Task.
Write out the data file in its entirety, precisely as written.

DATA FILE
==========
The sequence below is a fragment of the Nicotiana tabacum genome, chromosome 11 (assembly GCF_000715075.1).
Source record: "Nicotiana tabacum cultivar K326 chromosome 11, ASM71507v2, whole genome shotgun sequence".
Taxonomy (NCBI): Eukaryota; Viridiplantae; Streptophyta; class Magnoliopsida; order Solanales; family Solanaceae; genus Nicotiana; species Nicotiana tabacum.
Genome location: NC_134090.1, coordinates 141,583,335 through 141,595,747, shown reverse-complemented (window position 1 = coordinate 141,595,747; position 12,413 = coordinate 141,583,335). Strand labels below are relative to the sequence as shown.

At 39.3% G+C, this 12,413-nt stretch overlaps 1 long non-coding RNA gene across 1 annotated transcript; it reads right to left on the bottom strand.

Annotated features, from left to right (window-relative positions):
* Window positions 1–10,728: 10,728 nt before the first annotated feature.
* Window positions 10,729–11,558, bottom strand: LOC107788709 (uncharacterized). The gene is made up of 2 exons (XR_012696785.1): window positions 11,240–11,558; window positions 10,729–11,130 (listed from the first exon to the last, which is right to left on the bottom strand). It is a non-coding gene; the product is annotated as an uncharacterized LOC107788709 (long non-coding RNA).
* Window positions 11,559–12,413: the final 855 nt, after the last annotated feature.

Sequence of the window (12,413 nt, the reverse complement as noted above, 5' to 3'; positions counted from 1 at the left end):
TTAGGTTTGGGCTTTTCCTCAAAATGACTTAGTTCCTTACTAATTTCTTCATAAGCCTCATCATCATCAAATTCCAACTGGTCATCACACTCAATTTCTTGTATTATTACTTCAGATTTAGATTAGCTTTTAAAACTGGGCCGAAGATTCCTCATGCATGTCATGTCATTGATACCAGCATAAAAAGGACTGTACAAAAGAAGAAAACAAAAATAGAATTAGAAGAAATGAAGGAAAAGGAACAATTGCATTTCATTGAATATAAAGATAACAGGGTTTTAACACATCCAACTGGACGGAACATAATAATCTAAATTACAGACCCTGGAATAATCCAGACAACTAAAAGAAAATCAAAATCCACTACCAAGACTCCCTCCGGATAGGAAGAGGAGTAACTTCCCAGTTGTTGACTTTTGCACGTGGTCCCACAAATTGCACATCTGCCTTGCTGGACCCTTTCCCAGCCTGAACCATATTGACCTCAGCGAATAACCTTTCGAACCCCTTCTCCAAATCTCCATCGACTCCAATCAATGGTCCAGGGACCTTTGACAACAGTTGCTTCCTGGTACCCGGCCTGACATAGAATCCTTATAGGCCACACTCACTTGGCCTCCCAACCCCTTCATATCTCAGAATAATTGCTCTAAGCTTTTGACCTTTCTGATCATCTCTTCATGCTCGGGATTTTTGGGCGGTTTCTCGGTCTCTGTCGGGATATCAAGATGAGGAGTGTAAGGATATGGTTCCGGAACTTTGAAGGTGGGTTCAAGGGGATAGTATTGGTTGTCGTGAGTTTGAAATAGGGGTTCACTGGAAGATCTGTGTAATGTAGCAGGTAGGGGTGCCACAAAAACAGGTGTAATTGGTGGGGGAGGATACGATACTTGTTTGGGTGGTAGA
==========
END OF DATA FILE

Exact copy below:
The sequence below is a fragment of the Nicotiana tabacum genome, chromosome 11 (assembly GCF_000715075.1).
Source record: "Nicotiana tabacum cultivar K326 chromosome 11, ASM71507v2, whole genome shotgun sequence".
Taxonomy (NCBI): Eukaryota; Viridiplantae; Streptophyta; class Magnoliopsida; order Solanales; family Solanaceae; genus Nicotiana; species Nicotiana tabacum.
Genome location: NC_134090.1, coordinates 141,583,335 through 141,595,747, shown reverse-complemented (window position 1 = coordinate 141,595,747; position 12,413 = coordinate 141,583,335). Strand labels below are relative to the sequence as shown.

At 39.3% G+C, this 12,413-nt stretch overlaps 1 long non-coding RNA gene across 1 annotated transcript; it reads right to left on the bottom strand.

Annotated features, from left to right (window-relative positions):
* Window positions 1–10,728: 10,728 nt before the first annotated feature.
* Window positions 10,729–11,558, bottom strand: LOC107788709 (uncharacterized). The gene is made up of 2 exons (XR_012696785.1): window positions 11,240–11,558; window positions 10,729–11,130 (listed from the first exon to the last, which is right to left on the bottom strand). It is a non-coding gene; the product is annotated as an uncharacterized LOC107788709 (long non-coding RNA).
* Window positions 11,559–12,413: the final 855 nt, after the last annotated feature.

Sequence of the window (12,413 nt, the reverse complement as noted above, 5' to 3'; positions counted from 1 at the left end):
TTAGGTTTGGGCTTTTCCTCAAAATGACTTAGTTCCTTACTAATTTCTTCATAAGCCTCATCATCATCAAATTCCAACTGGTCATCACACTCAATTTCTTGTATTATTACTTCAGATTTAGATTAGCTTTTAAAACTGGGCCGAAGATTCCTCATGCATGTCATGTCATTGATACCAGCATAAAAAGGACTGTACAAAAGAAGAAAACAAAAATAGAATTAGAAGAAATGAAGGAAAAGGAACAATTGCATTTCATTGAATATAAAGATAACAGGGTTTTAACACATCCAACTGGACGGAACATAATAATCTAAATTACAGACCCTGGAATAATCCAGACAACTAAAAGAAAATCAAAATCCACTACCAAGACTCCCTCCGGATAGGAAGAGGAGTAACTTCCCAGTTGTTGACTTTTGCACGTGGTCCCACAAATTGCACATCTGCCTTGCTGGACCCTTTCCCAGCCTGAACCATATTGACCTCAGCGAATAACCTTTCGAACCCCTTCTCCAAATCTCCATCGACTCCAATCAATGGTCCAGGGACCTTTGACAACAGTTGCTTCCTGGTACCCGGCCTGACATAGAATCCTTATAGGCCACACTCACTTGGCCTCCCAACCCCTTCATATCTCAGAATAATTGCTCTAAGCTTTTGACCTTTCTGATCATCTCTTCATGCTCGGGATTTTTGGGCGGTTTCTCGGTCTCTGTCGGGATATCAAGATGAGGAGTGTAAGGATATGGTTCCGGAACTTTGAAGGTGGGTTCAAGGGGATAGTATTGGTTGTCGTGAGTTTGAAATAGGGGTTCACTGGAAGATCTGTGTAATGTAGCAGGTAGGGGTGCCACAAAAACAGGTGTAATTGGTGGGGGAGGATACGATACTTGTTTGGGTGGTAGA